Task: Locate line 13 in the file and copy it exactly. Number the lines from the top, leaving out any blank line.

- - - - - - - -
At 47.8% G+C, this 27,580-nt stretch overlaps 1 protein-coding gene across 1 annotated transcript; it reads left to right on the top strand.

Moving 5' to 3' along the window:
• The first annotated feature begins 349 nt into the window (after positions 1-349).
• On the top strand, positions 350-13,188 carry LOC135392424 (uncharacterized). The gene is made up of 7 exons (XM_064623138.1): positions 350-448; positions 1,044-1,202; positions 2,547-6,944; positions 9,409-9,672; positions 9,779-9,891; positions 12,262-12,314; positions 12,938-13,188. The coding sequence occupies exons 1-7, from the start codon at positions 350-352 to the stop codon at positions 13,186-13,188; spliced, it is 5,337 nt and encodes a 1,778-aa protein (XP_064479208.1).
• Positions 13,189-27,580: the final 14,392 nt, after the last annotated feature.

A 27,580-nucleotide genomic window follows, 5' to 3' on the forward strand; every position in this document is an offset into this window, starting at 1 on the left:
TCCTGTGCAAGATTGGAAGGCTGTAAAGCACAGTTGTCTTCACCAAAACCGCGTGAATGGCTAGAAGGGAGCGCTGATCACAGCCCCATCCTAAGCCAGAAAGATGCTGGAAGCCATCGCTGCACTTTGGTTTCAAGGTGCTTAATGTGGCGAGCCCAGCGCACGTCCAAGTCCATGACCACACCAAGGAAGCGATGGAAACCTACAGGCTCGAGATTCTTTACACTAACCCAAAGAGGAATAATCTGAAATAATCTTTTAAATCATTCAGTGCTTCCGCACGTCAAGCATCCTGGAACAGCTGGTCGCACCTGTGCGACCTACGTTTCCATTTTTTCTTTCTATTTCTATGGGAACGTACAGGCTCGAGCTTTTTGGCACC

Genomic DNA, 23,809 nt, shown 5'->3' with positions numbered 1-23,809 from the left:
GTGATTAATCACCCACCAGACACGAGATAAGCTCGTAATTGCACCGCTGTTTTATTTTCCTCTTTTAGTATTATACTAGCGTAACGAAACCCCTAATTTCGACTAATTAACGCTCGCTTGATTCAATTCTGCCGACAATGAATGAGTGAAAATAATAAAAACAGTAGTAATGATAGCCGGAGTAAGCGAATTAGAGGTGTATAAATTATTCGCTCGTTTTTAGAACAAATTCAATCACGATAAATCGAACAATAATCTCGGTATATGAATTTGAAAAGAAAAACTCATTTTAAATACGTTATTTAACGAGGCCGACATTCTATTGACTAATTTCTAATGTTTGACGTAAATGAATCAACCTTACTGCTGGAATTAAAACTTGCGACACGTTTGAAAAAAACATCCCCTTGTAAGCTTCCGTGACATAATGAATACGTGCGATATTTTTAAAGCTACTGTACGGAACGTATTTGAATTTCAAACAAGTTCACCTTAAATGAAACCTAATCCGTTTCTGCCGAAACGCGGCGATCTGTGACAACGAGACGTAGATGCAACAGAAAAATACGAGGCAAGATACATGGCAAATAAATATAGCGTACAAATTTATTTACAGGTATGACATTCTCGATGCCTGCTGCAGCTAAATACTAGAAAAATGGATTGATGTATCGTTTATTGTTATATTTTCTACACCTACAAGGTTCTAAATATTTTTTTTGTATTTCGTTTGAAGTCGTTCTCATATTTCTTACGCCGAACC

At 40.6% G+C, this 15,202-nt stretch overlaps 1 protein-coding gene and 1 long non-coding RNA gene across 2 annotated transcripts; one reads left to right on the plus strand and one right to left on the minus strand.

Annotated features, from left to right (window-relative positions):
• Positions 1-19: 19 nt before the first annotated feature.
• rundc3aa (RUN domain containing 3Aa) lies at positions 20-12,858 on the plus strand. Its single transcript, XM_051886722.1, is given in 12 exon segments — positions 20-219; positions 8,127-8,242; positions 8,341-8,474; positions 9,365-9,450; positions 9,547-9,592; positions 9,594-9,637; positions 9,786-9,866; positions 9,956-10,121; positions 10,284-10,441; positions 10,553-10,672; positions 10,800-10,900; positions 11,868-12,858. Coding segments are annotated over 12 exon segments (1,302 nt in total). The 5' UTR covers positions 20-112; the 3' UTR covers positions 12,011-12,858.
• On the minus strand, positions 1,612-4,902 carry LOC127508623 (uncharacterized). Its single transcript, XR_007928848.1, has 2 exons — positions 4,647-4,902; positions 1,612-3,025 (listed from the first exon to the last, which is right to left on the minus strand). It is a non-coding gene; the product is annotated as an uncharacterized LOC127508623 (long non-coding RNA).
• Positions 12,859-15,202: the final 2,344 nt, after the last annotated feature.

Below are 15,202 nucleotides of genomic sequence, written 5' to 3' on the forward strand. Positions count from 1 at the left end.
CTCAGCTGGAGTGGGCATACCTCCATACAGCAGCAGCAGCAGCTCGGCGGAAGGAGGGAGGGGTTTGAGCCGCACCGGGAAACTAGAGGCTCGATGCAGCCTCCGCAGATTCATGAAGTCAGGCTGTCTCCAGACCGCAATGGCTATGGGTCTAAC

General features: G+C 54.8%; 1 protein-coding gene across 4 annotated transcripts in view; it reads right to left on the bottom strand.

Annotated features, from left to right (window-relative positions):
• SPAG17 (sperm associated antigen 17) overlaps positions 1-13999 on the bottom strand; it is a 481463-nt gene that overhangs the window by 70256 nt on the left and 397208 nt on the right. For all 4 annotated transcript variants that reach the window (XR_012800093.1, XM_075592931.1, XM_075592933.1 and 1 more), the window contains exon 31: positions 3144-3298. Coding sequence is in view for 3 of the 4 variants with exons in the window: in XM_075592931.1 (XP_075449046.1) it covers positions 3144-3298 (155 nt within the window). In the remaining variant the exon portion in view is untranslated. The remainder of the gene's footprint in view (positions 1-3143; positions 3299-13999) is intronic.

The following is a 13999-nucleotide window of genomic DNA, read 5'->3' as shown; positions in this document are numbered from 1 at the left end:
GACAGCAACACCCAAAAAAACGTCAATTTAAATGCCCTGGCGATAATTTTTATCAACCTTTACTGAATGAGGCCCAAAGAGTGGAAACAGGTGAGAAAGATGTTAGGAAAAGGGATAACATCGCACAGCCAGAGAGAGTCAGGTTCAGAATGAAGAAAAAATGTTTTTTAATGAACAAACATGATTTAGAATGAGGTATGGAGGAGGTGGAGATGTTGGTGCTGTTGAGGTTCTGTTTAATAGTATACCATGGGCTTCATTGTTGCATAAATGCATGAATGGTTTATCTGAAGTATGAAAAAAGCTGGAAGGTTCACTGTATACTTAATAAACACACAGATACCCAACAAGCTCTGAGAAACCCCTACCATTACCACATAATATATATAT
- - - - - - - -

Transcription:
• rundc3aa (RUN domain containing 3Aa) lies at positions 20-12,858 on the plus strand. Its single transcript, XM_051886722.1, is given in 12 exon segments — positions 20-219; positions 8,127-8,242; positions 8,341-8,474; positions 9,365-9,450; positions 9,547-9,592; positions 9,594-9,637; positions 9,786-9,866; positions 9,956-10,121; positions 10,284-10,441; positions 10,553-10,672; positions 10,800-10,900; positions 11,868-12,858. Coding segments are annotated over 12 exon segments (1,302 nt in total). The 5' UTR covers positions 20-112; the 3' UTR covers positions 12,011-12,858.